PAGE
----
Where is Stockholm? – Stockholm Map – Stockholm Map Download Free

We were scheduled to leave the Symphony at 9am, so I got up at 6:30 to sit on my verandah, sipping piping hot coffee as I watched one of the most beautiful arrivals in the world (have I mentioned the total joy that is room service on the Symphony? Anything you want, at any time. It is truly fabulous). The rising sun lightly touched some of the 30 000 little islands that make up the Stockholm archipelago as we slid silently past… beautiful.

Where is Stockholm? – Stockholm Map – Stockholm Map Download Free Photo Gallery



But over the past 10 days, the Symphony had become my home, and I was surprised at how sad I was to be leaving. The idea of actually having to concern myself with details like where I’d be sleeping and what I’d be eating suddenly seemed a bit daunting. Fortunately, ABBA The Museum felt like a home from home: I headed straight there.

The costumes! The bling! The songs! The hair! The helicopter! It was a total delight, and you cannot possibly go to Stockholm without going there too. When I got over the shock of having to pay for everything myself again (Stockholm is heart-stoppingly expensive), I found loads to do in this beautiful and creative city. Built across 14 islands, you’d be hard-pressed to find an area that isn’t within a stone’s throw of water, which means the light and the views are always gorgeous. Being midsummer, it was light until at least midnight, and I felt completely safe walking around on my own. I walked the length of Queen Street, which is famous for its excellent shopping, but – ahem – the ZAR doesn’t fare that well in Sweden, it turns out. Gamla Stan, the old town, rivals Tallinn in terms of well-preserved beauty and quaintness: the perfect place for a calming coffee and cake… a Swedish tradition called Fika, which I thoroughly approve of. And I loved Fotografiska, the famous photography gallery on the waterfront.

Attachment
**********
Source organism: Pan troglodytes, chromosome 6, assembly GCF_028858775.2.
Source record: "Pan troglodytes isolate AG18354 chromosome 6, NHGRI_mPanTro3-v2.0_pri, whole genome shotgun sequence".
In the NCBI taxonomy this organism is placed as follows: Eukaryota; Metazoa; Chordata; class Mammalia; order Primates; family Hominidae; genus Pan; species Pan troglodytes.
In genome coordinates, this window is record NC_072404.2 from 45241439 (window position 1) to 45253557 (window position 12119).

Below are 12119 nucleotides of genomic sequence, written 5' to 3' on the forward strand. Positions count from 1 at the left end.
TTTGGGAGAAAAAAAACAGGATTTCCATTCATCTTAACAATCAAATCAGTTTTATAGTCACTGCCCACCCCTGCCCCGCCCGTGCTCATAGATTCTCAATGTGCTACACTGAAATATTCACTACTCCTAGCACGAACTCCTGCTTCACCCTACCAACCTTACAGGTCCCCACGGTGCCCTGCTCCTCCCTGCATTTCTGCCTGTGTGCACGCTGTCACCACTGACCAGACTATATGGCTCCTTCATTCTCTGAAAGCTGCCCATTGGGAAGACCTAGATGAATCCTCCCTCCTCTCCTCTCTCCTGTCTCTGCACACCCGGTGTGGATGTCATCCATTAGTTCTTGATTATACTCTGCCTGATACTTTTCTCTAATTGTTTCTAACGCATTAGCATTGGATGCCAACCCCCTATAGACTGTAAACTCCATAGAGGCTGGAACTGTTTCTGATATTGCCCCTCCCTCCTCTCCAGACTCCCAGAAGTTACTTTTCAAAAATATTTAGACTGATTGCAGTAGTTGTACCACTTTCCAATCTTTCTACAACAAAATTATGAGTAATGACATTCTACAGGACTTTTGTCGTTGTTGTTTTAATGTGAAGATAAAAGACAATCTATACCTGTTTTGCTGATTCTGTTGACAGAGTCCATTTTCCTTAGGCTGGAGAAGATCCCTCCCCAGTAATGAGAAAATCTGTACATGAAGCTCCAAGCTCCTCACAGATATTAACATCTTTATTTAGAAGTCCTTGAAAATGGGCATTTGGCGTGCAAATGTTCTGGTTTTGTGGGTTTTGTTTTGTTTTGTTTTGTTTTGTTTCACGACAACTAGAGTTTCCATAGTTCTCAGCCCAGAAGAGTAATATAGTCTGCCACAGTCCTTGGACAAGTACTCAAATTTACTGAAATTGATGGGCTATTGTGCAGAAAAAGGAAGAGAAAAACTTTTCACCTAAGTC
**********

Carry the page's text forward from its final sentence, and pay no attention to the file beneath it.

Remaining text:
I went with my far more knowledgeable friend Sylvie to see the Irving Penn exhibition, which was magnificent – and then we happened upon a series of quite disturbing photographs taken in a cloning laboratory in South Korea. Afterwards, we popped upstairs to the Fotografiska restaurant for a fortifying glass of wine, as one must – and were soothed by the huge picture windows with uninterrupted views of the city across the water, including a very flash hotel proudly called the Kak Hotel, which made us laugh… maybe it was the wine.

The Mosebacke design district is home to really impressive local Swedish design as well as some great vintage stores. The Swedes are very well-heeled, but Stockholm is cool and hipster-y. I just had time to squeeze in a visit to IKEA, where I could afford a few small goodies and, more importantly, sample their Swedish meatballs. It was also a good way to bump myself gently back down to earth after a fairytale break. We squeezed so much into those two weeks, but it would probably have been too timeconsuming and exhausting to do it in any other way. Cruising is what made it all possible.

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